So that when after a little while he came indoors, and wandered into the room where he expected to find his mother, she saw that his eyes were red with crying, and she knew that his heart was as sad as her own. But she said brightly, “Arthur, I want you to help me. See, here are piles of your things, and I want you to help me to count them over, and to put down how many there are of each; that is what we call an inventory, and you must have an inventory, of course.” Arthur was quite pleased with this idea, and presently he was very busy helping his mother. When it was all done, when the last little garment was laid neatly in the box, and the nice presents that had been given to him were stored away underneath, and Arthur’s mother was resting in her armchair in the firelight, he drew his stool to her feet, and laid his head lovingly on her lap; and his mother felt the hot tears fall on her hands, and she saw that the brown curls were trembling with his crying, and she knew that the same thought was in his mind that had just been aching in hers “For the last time!”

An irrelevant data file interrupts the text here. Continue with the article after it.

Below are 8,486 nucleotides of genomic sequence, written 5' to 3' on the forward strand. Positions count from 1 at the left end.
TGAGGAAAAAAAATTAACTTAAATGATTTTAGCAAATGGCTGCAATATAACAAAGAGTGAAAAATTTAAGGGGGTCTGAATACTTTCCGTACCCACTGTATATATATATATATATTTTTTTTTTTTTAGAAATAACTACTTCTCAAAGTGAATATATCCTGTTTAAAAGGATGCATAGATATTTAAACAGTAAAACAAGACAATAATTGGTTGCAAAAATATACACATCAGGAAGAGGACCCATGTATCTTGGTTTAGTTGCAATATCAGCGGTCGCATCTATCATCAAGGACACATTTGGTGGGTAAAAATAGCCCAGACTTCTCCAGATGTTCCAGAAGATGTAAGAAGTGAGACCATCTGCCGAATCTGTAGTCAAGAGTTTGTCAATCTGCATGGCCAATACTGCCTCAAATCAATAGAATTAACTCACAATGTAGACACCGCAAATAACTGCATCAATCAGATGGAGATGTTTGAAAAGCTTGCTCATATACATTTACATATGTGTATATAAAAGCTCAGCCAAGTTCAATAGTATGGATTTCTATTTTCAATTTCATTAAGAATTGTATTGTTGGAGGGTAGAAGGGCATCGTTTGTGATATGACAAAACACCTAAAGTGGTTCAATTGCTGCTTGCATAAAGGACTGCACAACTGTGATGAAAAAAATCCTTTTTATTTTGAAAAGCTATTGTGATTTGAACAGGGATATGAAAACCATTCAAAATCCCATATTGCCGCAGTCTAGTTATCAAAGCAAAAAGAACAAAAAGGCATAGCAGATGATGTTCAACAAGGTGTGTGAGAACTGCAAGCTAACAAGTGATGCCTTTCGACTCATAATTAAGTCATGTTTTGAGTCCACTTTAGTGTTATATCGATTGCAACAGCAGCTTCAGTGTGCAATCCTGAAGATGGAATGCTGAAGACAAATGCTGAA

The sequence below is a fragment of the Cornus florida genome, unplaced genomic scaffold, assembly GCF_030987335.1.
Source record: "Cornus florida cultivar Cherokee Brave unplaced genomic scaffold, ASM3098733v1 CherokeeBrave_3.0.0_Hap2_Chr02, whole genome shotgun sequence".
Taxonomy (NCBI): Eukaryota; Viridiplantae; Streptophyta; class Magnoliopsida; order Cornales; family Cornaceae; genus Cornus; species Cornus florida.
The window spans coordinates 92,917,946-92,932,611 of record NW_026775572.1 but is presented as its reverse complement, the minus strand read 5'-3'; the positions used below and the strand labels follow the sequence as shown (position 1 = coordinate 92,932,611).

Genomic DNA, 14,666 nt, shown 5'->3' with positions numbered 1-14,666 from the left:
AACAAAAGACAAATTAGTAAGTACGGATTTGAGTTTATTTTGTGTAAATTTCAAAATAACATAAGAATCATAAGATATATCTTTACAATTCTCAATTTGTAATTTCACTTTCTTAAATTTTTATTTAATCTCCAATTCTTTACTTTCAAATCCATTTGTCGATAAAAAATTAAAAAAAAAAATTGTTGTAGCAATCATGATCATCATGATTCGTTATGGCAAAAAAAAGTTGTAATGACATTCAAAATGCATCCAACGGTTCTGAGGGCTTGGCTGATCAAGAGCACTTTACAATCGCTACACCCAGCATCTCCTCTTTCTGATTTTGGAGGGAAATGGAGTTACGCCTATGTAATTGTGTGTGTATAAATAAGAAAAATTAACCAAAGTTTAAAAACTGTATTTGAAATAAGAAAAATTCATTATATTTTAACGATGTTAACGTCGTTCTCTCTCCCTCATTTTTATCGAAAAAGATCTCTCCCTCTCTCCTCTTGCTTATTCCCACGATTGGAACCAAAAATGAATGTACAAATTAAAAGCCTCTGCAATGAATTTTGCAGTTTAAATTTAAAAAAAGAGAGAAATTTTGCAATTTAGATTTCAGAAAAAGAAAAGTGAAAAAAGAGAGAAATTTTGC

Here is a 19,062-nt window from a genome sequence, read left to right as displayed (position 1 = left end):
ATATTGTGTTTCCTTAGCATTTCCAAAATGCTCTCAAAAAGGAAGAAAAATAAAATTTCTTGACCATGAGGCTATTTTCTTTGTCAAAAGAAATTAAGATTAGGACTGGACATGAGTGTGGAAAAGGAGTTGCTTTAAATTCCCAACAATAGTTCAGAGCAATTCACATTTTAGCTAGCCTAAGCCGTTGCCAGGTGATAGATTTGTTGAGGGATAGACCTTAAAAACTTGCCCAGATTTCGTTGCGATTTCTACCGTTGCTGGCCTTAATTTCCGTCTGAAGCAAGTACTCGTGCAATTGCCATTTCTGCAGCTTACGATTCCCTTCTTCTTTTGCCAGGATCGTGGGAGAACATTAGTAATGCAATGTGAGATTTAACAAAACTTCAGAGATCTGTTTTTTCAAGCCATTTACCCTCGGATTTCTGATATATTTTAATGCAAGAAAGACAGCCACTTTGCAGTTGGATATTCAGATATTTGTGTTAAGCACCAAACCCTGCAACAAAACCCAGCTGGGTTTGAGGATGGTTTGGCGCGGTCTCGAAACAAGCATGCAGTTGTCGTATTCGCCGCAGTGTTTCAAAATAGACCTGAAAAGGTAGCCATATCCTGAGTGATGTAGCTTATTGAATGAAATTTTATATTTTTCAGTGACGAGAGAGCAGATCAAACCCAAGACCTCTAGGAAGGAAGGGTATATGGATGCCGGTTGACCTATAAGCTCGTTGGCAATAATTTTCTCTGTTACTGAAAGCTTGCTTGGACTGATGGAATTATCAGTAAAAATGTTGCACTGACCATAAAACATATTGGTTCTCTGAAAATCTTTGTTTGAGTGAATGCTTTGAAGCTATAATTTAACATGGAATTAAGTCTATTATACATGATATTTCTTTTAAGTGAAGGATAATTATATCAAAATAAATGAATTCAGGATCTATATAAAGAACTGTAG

But Arthur did not cry long, for he was trying hard not to make her more unhappy than she was, and presently he stopped, and became very still, and after a little while he said softly

“Talk to me, mamma.”

“What shall I say, dear?”

“Oh, you know, mother! you always know the right things to say.”

“And yet, Arthur,” said his mother, after a very long pause, and speaking in a soft, low voice, as if she was afraid to speak louder, “I do not know what to say now, dear; for I never could say all that is in my heart. I can only say it to God about you, my own child.”

“Do you often pray for me, mother? I don’t think I ever miss praying for you any day.”

“You are always in my heart, Arthur; and so when my heart rises to God, it bears you with it.”

“How nice it is to have a mother,” said Arthur in a restful voice, “even although ” and then he stopped; for he thought it was better to say no more.